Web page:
San Rafael Creek

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San Rafael Creek
San Rafael Creek 2.jpg
Name origin:Spanish
Country United States
State California
Region Marin County
 - location San Rafael, California
 - coordinates 37°58′30″N122°32′18″W / 37.97500°N 122.53833°W / 37.97500; -122.53833   [1]
Mouth San Rafael Bay
 - location 1.5 mi (2 km) north of San Quentin State Prison
 - elevation 0 ft (0 m) [1]
 - coordinates 37°58′2″N122°29′11″W / 37.96722°N 122.48639°W / 37.96722; -122.48639 Coordinates: 37°58′2″N122°29′11″W / 37.96722°N 122.48639°W / 37.96722; -122.48639   [1]
Length 3 mi (5 km)

San Rafael Creek is a watercourse in Marin County, California, United States that discharges to San Rafael Bay, a small embayment of the San Francisco Bay. [2] The mouth of San Rafael Creek is a channelized estuary through an industrial area. San Rafael Creek has a designation under Federal Law Section 303(d) as impaired by diazinon, the principal pollutant causing impairment designations for streams discharging to San Pablo Bay, which is the northern arm of San Francisco Bay. [3] In September 2007, the organization Save The Bay designated San Rafael Creek as one of the top ten "worst trash hot spot" waterways flowing into the San Francisco Bay. [4] The channel portion of San Rafael Creek below the Grand Street Bridge is dredged on a regular maintenance schedule to keep the shallow draft channel navigable. [5] Dredge spoils are disposed of at a site near Alcatraz Island.

Marin County, California County in California, United States

Marin County is a county located in the San Francisco Bay Area of the U.S. state of California. As of the 2010 census, the population was 252,409. Its county seat is San Rafael. Marin County is included in the San Francisco-Oakland-Hayward, CA Metropolitan Statistical Area across the Golden Gate Bridge from San Francisco.

San Rafael Bay

San Rafael Bay is an embayment of San Pablo Bay, located in Marin County and the northern San Francisco Bay Area, California.

San Francisco Bay bay on the California coast of the United States

San Francisco Bay is a shallow estuary in the US state of California. It is surrounded by a contiguous region known as the San Francisco Bay Area, and is dominated by the large cities of San Jose, San Francisco and Oakland.

San Rafael Creek in June 2014 San Rafael Creek 3.jpg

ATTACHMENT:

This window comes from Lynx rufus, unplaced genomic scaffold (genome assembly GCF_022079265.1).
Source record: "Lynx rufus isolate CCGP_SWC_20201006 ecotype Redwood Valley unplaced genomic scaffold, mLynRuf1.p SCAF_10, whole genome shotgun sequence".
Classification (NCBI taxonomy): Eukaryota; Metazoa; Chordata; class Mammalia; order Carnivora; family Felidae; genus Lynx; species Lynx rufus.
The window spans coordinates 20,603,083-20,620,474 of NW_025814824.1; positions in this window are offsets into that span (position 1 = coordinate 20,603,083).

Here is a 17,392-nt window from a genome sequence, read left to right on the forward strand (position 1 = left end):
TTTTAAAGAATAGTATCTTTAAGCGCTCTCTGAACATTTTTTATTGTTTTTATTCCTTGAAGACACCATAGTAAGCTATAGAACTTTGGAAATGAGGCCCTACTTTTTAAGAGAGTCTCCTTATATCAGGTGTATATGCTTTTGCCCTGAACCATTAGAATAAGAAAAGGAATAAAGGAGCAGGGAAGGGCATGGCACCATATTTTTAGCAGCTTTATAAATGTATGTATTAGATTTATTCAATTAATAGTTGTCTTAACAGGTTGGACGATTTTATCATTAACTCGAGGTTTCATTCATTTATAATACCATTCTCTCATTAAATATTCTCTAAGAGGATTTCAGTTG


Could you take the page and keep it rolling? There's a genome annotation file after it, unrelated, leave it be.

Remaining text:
San Rafael Creek in June 2014

Most of the soils in the lower watershed are clays and bay mud, resulting in a low transmissivity of groundwater. Typical vertical soil profiles in the lower watershed are four to five feet of imported fill over 60 to 65 feet (18–20 meters) of bay mud set on a basement of Franciscan Sandstone bedrock. [6] At the mouth of San Rafael Creek, situated on the south bank, is Pickleweed Park, where shorebirds can be seen, particularly in the winter migration season. [7]

Clay A finely-grained natural rock or soil material that combines one or more clay minerals

Clay is a finely-grained natural rock or soil material that combines one or more clay minerals with possible traces of quartz (SiO2), metal oxides (Al2O3, MgO etc.) and organic matter. Geologic clay deposits are mostly composed of phyllosilicate minerals containing variable amounts of water trapped in the mineral structure. Clays are plastic due to particle size and geometry as well as water content, and become hard, brittle and non–plastic upon drying or firing. Depending on the soil's content in which it is found, clay can appear in various colours from white to dull grey or brown to deep orange-red.

Bay mud soil type

Bay mud consists of thick deposits of soft, unconsolidated silty clay, which is saturated with water; these soil layers are situated at the bottom of certain estuaries, which are normally in temperate regions that have experienced cyclical glacial cycles. Example locations are Cape Cod Bay, Chongming Dongtan Reserve in Shanghai, China, Banc d'Arguinpreserve in Mauritania, The Bristol Channel in the United Kingdom, Mandø Island in the Wadden Sea in Denmark, Florida Bay, San Francisco Bay, Bay of Fundy, Casco Bay, Penobscot Bay, and Morro Bay. Bay mud manifests low shear strength, high compressibility and low permeability, making it hazardous to build upon in seismically active regions like the San Francisco Bay Area.

Groundwater water located beneath the ground surface

Groundwater is the water present beneath Earth's surface in soil pore spaces and in the fractures of rock formations. A unit of rock or an unconsolidated deposit is called an aquifer when it can yield a usable quantity of water. The depth at which soil pore spaces or fractures and voids in rock become completely saturated with water is called the water table. Groundwater is recharged from and eventually flows to the surface naturally; natural discharge often occurs at springs and seeps, and can form oases or wetlands. Groundwater is also often withdrawn for agricultural, municipal, and industrial use by constructing and operating extraction wells. The study of the distribution and movement of groundwater is hydrogeology, also called groundwater hydrology.

See also

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